243 F.2d 924
UNITED STATES of America, Appellant,
E. C. NICKEL, Appellee.
United States Court of Appeals Tenth Circuit.
April 26, 1957.
John F. Raper, Jr., Cheyenne, Wyo. (William G. Walton, Cheyenne, Wyo., was with him on the brief) for appellant.
Alfred M. Pence, Laramie, Wyo., for appellee.
Before BRATTON, Chief Judge, and HUXMAN and MURRAH, Circuit Judges.
MURRAH, Circuit Judge.
This appeal challenges the allowance of a setoff for fixed overhead on canceled government housing projects against a claim by the government for excess payments to appellee-contractor under a cost-plus-a-fixed-fee construction contract.
The trial court held, as a matter of law, that the appellant had agreed to pay undiminished overheard on all dwelling units covered by the contract whether completed or not.
The basic facts are not in dispute. In 1946, appellant entered into a cost-plus-a-fixed-fee contract with the appellee for the demounting and panelizing of some 900 dwelling units in Seattle, Washington, and for their transportation to the reerection in Wyoming and Montana for veterans housing. The appellee commenced work on the 14 projects covering the total number of units, but when funds were exhausted, five of the projects were canceled and one partially canceled for the convenience of the government. On the date of termination, the appellant had advanced to the appellee the sum of $31,555.47 in excess of approved funds. When claim for same was made, the appellee counterclaimed for a number of items, one of which was for $20,403.00-- the entire overhead provided in the contract for full performance. Upon administrative denial of the counterclaims and failure to negotiate a settlement, the government brought this action for the excess payments, and the appellee again counterclaimed for some thirteen items including the entire amount of overhead. The trial court disallowed all of the items in the counterclaim except those conceded by the government and the fixed overhead which is the subject of this appeal.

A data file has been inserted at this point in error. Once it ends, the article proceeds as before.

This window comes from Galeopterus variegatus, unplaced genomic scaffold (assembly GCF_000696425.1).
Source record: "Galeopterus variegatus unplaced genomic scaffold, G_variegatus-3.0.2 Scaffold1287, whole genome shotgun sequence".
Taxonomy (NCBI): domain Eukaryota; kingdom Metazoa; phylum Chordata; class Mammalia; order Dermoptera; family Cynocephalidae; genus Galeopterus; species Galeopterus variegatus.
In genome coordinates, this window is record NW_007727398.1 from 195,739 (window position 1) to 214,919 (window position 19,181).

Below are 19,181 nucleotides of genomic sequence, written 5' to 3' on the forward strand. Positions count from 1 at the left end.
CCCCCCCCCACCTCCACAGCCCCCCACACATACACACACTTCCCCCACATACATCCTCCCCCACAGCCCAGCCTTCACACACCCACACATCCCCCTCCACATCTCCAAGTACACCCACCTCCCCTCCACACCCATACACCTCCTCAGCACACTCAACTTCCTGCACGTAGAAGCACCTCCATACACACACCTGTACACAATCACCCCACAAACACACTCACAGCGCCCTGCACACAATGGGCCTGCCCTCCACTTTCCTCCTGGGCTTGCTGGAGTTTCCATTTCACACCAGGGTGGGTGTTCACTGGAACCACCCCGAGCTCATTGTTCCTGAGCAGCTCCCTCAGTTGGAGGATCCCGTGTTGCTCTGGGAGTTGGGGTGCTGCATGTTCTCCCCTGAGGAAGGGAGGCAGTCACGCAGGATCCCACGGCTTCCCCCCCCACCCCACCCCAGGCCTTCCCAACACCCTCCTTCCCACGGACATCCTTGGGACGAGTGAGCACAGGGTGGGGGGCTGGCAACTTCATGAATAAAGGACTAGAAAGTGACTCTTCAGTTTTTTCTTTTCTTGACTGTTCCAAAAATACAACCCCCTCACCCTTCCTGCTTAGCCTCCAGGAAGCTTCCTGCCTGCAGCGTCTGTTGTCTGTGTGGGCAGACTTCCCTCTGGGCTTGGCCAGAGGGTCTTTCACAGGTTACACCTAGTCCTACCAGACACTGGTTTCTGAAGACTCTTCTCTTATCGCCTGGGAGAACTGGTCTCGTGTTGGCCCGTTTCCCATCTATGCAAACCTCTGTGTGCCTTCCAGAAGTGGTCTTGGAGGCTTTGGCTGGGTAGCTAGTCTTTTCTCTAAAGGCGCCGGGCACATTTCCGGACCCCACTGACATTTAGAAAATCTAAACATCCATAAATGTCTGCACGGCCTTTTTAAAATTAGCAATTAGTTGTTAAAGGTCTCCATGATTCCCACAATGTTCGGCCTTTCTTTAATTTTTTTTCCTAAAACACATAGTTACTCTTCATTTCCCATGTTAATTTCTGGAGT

Initially, the appellant takes the position that payment of undiminished overhead is a question of fact and that appellee is conclusively bound under Section 38 of the contract by the adverse administrative findings.
But the payment of overhead undoubtedly turns on an interpretation of contractual language-- a question of law of which the courts are made the arbiters. See C. H. Pope & Co., Inc., v. Bibb Mfg. Co., 2 Cir., 1923, 290 F. 586; City of Orlando v. Murphy, 5 Cir., 1936, 84 F.2d 531; Brown-Crummer Inv. Co. v. Koss Construction Co., 8 Cir., 1925, 4 F.2d 682. Indeed, Section 322 of Title 41 U.S.C., provides that 'no Government contract shall contain a provision making final on a question of law the decision of any administrative official, representative, or board.' See legislative history Vol. 2, U.S.Code Congressional and Administrative News, 83rd Cong., 2d Sess., 1954, pp. 2195-2196; see also John A. Johnson Contracting Corp. v. United States, 1955, 132 F.Supp. 698, 132 Ct.Cl. 645; Allied Contractors v. United States, 1954, 124 F.Supp. 366, 129 Ct.Cl. 400.